The late Protestant theologian Langdon Gilkey wrote a stirring memoir about his 2 years in a Japanese POW camp in China Shantung Compound: The Story of Men and Women Under Pressure.
The book makes for depressing reading about the brutality to which humans can sink to.
Gilkey’s book while interesting is doomed to be seen as a simple precursor to Duncan Hamilton’s For the Glory: Eric Liddell’s Journey from Olympic Champion to Modern Martyr.
Long forgotten now Eric Liddell was the Scot who refused to run in the 100 yard dash in the 1924 Paris Olympic games .The reason—the race was scheduled on a Sunday and Liddell was a committed Scottish Congregational believer, the son of a China-hand missioner who simply refused to run on the sabbath.
Liddell probably would have won gold defeating his rather sour pussed rival Harold Abraham. Liddell switched gears and won gold in the 400 metre race gaining international fame.
Liddell then was off to the China mission like his father before him to serve in the new frontier of the Christian mission.
Hamilton’s brilliantly researched biography goes much deeper than most sports bios. The author catches the essence of this extraordinary human being—his sterling integrity, his compassion and deep rooted faith. Hamilton goes way beyond saccharine piety and mines with brilliant dexterity the evaluations of those who knew Liddell intimately in his life and indeed in his time of trial.
Former biographer Sally Magnusson had this to say about The Flying Scot:
There was surely a pair of clay feet there to be revealed; a few weaknesses to be exposed; perhaps, in such a strong minded man, a streak of spiritual pride, a “holier-than-thou” attitude. But was he really that good? I would ask people. The answer was invariably the same – sometimes apologetic, sometimes pained, sometimes indignant, but always the same: Yes, he was.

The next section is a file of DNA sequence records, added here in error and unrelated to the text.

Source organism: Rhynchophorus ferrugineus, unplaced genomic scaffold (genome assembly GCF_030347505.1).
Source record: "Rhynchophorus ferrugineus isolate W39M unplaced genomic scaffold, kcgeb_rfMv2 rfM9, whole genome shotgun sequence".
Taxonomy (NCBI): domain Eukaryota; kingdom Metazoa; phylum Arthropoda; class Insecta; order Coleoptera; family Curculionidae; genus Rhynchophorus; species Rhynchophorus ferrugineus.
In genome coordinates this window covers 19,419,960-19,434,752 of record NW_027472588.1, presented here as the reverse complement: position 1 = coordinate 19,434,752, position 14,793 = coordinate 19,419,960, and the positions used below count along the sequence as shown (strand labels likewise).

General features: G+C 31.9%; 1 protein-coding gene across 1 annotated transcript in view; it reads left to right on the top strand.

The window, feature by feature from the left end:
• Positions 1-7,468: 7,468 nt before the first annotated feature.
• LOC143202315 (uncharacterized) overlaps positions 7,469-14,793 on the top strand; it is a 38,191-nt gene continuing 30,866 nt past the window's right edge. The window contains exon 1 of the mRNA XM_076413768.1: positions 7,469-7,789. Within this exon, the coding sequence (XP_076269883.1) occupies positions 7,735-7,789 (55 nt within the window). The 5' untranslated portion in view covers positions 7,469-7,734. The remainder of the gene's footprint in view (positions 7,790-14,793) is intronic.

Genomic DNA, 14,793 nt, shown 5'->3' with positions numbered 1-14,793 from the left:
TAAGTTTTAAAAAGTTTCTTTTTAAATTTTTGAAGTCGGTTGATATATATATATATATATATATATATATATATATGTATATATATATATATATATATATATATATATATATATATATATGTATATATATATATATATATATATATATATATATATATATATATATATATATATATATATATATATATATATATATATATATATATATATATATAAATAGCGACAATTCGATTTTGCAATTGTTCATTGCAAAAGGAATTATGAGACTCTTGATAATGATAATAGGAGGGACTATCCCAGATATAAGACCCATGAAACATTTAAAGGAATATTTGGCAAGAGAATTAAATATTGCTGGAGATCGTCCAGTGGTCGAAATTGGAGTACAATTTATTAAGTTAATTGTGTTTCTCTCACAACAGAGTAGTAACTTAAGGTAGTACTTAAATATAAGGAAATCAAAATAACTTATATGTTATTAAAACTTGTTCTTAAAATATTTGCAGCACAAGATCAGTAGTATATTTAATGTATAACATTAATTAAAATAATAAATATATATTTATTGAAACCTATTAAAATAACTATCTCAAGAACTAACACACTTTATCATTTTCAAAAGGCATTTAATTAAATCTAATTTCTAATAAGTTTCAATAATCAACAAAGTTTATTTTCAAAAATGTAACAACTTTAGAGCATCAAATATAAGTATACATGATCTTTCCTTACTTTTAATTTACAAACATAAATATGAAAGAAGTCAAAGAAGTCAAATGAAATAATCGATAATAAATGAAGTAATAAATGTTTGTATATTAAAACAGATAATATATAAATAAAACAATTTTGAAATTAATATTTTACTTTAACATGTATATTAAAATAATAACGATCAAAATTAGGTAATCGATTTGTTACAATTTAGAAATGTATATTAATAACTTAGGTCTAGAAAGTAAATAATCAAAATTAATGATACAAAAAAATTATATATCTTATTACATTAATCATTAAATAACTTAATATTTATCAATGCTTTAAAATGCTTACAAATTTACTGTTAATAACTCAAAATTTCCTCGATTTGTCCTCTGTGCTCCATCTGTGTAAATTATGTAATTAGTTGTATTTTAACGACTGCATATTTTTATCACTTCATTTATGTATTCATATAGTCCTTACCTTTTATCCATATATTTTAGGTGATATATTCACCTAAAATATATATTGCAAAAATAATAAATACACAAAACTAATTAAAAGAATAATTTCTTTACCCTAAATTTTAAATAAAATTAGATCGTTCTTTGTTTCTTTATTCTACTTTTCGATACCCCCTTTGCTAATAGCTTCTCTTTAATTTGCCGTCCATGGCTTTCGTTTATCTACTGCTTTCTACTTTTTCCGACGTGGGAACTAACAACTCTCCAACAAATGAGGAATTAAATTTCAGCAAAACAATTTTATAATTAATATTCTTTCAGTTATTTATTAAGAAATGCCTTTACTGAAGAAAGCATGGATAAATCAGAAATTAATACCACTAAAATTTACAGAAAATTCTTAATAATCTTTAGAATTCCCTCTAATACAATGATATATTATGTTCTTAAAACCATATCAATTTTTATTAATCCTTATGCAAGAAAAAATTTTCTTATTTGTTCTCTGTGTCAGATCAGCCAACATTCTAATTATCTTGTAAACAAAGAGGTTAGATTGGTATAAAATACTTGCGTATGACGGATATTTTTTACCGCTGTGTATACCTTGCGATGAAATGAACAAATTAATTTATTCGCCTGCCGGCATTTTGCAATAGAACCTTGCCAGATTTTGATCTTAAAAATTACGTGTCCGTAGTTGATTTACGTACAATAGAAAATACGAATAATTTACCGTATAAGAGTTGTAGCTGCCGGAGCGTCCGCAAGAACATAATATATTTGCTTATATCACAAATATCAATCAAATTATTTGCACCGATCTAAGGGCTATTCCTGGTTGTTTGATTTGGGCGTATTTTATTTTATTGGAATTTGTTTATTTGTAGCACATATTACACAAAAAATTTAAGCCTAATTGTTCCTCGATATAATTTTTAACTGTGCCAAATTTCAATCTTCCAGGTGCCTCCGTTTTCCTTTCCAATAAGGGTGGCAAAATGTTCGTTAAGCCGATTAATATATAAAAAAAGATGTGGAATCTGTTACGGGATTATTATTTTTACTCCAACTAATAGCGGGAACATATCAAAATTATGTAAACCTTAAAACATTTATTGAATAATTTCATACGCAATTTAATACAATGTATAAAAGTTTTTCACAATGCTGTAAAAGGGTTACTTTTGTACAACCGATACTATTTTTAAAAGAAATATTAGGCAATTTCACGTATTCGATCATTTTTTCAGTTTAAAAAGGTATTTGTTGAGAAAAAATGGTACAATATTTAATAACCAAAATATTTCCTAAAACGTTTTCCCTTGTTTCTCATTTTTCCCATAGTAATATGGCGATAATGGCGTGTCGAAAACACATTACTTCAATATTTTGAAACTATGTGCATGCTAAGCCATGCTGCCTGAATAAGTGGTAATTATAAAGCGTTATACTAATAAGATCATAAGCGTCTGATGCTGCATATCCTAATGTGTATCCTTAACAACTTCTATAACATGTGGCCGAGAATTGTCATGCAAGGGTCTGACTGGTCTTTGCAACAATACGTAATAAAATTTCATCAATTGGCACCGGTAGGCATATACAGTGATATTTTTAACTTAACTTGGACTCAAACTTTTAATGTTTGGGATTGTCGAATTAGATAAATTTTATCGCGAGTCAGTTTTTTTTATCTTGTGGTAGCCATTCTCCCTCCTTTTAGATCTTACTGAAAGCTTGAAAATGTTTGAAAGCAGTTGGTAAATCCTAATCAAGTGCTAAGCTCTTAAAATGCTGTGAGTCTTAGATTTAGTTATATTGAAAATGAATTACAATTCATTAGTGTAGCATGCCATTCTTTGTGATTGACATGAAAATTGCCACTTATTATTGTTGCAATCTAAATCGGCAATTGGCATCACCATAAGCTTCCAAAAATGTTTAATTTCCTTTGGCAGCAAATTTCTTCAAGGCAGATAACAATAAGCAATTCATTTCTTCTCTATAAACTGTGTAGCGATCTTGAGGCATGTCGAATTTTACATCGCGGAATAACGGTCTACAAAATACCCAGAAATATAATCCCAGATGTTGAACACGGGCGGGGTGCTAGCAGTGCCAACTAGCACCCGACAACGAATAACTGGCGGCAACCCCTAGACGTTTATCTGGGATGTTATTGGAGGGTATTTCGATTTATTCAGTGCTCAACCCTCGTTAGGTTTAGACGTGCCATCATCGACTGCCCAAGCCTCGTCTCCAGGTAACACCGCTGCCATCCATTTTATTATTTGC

The aforementioned Gilkey says of the man he shared life in the Shantung Compound (Liddell worked himself to death never saying no to anybody and ultimately dying at 43 of a brain hemorrhage)
“Eric never saw himself as a famous athlete—or rather didn’t look as if he though of himself as one.He was surely the most modest man who ever breathed.this was the secret of his amazing life.”
Liddell was resurrected in popular culture by the 1980 film Chariots of Fire which captures Liddell’s athletic life but utterly fails in its depiction of his extraordinary spiritual life. Well, it’s Hollywood and is probably more famous for its award winning theme by Vangelis.
Magnusson describes his life in these terms:
It is rare indeed when anyone has the good fortune to meet a saint, but he comes as close to it as anyone I have ever known.
This book should be read not as a sports story but rather as a spiritual classic. Hamilton is a well known UK sports journalist but here his brilliance lays in unpacking the interior life of a 20th century saint.